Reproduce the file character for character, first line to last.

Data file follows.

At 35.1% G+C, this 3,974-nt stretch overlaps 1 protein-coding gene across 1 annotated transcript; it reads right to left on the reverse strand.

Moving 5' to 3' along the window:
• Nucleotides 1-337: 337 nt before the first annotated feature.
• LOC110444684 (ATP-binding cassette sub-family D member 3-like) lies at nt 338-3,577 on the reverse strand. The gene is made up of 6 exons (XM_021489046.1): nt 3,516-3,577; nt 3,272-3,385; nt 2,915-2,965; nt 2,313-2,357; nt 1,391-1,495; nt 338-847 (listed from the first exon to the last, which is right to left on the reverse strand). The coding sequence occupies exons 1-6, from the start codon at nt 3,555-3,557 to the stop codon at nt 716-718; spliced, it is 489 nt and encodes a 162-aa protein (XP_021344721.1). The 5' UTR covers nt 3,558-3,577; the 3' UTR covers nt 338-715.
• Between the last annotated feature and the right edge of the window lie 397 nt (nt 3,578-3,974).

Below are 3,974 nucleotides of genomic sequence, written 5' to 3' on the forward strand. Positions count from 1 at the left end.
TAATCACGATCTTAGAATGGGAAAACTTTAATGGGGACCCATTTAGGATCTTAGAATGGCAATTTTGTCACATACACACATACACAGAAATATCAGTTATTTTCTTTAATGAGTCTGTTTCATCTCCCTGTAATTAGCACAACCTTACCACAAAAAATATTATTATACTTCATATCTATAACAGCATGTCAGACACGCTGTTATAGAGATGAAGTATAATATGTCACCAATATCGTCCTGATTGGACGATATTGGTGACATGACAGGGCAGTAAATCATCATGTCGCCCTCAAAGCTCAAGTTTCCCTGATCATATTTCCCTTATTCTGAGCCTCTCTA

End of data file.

At 35.1% G+C, this 3,974-nt stretch overlaps 1 protein-coding gene across 1 annotated transcript; it reads right to left on the reverse strand.

Moving 5' to 3' along the window:
• Nucleotides 1-337: 337 nt before the first annotated feature.
• LOC110444684 (ATP-binding cassette sub-family D member 3-like) lies at nt 338-3,577 on the reverse strand. The gene is made up of 6 exons (XM_021489046.1): nt 3,516-3,577; nt 3,272-3,385; nt 2,915-2,965; nt 2,313-2,357; nt 1,391-1,495; nt 338-847 (listed from the first exon to the last, which is right to left on the reverse strand). The coding sequence occupies exons 1-6, from the start codon at nt 3,555-3,557 to the stop codon at nt 716-718; spliced, it is 489 nt and encodes a 162-aa protein (XP_021344721.1). The 5' UTR covers nt 3,558-3,577; the 3' UTR covers nt 338-715.
• Between the last annotated feature and the right edge of the window lie 397 nt (nt 3,578-3,974).

Below are 3,974 nucleotides of genomic sequence, written 5' to 3' on the forward strand. Positions count from 1 at the left end.
TAATCACGATCTTAGAATGGGAAAACTTTAATGGGGACCCATTTAGGATCTTAGAATGGCAATTTTGTCACATACACACATACACAGAAATATCAGTTATTTTCTTTAATGAGTCTGTTTCATCTCCCTGTAATTAGCACAACCTTACCACAAAAAATATTATTATACTTCATATCTATAACAGCATGTCAGACACGCTGTTATAGAGATGAAGTATAATATGTCACCAATATCGTCCTGATTGGACGATATTGGTGACATGACAGGGCAGTAAATCATCATGTCGCCCTCAAAGCTCAAGTTTCCCTGATCATATTTCCCTTATTCTGAGCCTCTCTA